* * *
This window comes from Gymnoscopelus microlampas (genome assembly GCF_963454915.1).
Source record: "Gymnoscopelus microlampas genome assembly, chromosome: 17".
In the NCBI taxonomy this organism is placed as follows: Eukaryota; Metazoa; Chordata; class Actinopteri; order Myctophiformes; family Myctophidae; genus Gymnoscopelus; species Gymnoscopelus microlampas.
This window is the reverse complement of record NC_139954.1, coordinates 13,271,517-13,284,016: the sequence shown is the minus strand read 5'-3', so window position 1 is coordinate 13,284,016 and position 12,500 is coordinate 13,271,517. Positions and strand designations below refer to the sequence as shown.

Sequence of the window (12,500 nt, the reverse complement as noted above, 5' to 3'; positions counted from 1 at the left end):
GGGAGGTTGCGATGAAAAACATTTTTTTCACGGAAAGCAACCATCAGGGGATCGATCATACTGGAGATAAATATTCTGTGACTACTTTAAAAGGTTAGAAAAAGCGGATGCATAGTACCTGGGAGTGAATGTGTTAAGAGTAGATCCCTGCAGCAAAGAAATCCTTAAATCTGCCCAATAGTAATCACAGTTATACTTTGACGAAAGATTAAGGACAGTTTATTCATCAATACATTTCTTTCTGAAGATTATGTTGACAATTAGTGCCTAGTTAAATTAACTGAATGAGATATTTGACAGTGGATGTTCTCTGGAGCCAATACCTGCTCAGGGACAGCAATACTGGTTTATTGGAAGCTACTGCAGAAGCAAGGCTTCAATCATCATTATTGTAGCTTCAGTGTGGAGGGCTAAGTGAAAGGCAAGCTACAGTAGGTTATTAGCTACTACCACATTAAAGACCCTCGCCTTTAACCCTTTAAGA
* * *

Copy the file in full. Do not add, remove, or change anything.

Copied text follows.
This window comes from Gymnoscopelus microlampas (genome assembly GCF_963454915.1).
Source record: "Gymnoscopelus microlampas genome assembly, chromosome: 17".
In the NCBI taxonomy this organism is placed as follows: Eukaryota; Metazoa; Chordata; class Actinopteri; order Myctophiformes; family Myctophidae; genus Gymnoscopelus; species Gymnoscopelus microlampas.
This window is the reverse complement of record NC_139954.1, coordinates 13,271,517-13,284,016: the sequence shown is the minus strand read 5'-3', so window position 1 is coordinate 13,284,016 and position 12,500 is coordinate 13,271,517. Positions and strand designations below refer to the sequence as shown.

Sequence of the window (12,500 nt, the reverse complement as noted above, 5' to 3'; positions counted from 1 at the left end):
GGGAGGTTGCGATGAAAAACATTTTTTTCACGGAAAGCAACCATCAGGGGATCGATCATACTGGAGATAAATATTCTGTGACTACTTTAAAAGGTTAGAAAAAGCGGATGCATAGTACCTGGGAGTGAATGTGTTAAGAGTAGATCCCTGCAGCAAAGAAATCCTTAAATCTGCCCAATAGTAATCACAGTTATACTTTGACGAAAGATTAAGGACAGTTTATTCATCAATACATTTCTTTCTGAAGATTATGTTGACAATTAGTGCCTAGTTAAATTAACTGAATGAGATATTTGACAGTGGATGTTCTCTGGAGCCAATACCTGCTCAGGGACAGCAATACTGGTTTATTGGAAGCTACTGCAGAAGCAAGGCTTCAATCATCATTATTGTAGCTTCAGTGTGGAGGGCTAAGTGAAAGGCAAGCTACAGTAGGTTATTAGCTACTACCACATTAAAGACCCTCGCCTTTAACCCTTTAAGA